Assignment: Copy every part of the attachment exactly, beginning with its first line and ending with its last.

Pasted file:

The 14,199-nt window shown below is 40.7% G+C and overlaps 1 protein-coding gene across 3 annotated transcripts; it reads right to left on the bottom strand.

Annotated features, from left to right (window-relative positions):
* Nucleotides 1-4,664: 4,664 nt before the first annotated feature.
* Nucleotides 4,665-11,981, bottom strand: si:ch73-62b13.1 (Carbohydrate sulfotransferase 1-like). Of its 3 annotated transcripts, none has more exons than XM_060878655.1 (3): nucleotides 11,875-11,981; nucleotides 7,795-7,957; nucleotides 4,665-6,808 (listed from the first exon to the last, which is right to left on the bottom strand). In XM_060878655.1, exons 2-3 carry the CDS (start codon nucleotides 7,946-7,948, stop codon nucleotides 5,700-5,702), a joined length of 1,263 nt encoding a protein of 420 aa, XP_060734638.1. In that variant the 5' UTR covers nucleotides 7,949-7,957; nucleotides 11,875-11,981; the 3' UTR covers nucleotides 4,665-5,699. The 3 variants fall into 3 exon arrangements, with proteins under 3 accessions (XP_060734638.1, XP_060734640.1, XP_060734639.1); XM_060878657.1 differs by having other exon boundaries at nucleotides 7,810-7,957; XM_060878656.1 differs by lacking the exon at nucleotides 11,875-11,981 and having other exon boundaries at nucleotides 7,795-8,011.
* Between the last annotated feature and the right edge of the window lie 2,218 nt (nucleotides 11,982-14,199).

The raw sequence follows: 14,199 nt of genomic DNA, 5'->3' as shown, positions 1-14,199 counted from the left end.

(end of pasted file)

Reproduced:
The 14,199-nt window shown below is 40.7% G+C and overlaps 1 protein-coding gene across 3 annotated transcripts; it reads right to left on the bottom strand.

Annotated features, from left to right (window-relative positions):
* Nucleotides 1-4,664: 4,664 nt before the first annotated feature.
* Nucleotides 4,665-11,981, bottom strand: si:ch73-62b13.1 (Carbohydrate sulfotransferase 1-like). Of its 3 annotated transcripts, none has more exons than XM_060878655.1 (3): nucleotides 11,875-11,981; nucleotides 7,795-7,957; nucleotides 4,665-6,808 (listed from the first exon to the last, which is right to left on the bottom strand). In XM_060878655.1, exons 2-3 carry the CDS (start codon nucleotides 7,946-7,948, stop codon nucleotides 5,700-5,702), a joined length of 1,263 nt encoding a protein of 420 aa, XP_060734638.1. In that variant the 5' UTR covers nucleotides 7,949-7,957; nucleotides 11,875-11,981; the 3' UTR covers nucleotides 4,665-5,699. The 3 variants fall into 3 exon arrangements, with proteins under 3 accessions (XP_060734638.1, XP_060734640.1, XP_060734639.1); XM_060878657.1 differs by having other exon boundaries at nucleotides 7,810-7,957; XM_060878656.1 differs by lacking the exon at nucleotides 11,875-11,981 and having other exon boundaries at nucleotides 7,795-8,011.
* Between the last annotated feature and the right edge of the window lie 2,218 nt (nucleotides 11,982-14,199).

The raw sequence follows: 14,199 nt of genomic DNA, 5'->3' as shown, positions 1-14,199 counted from the left end.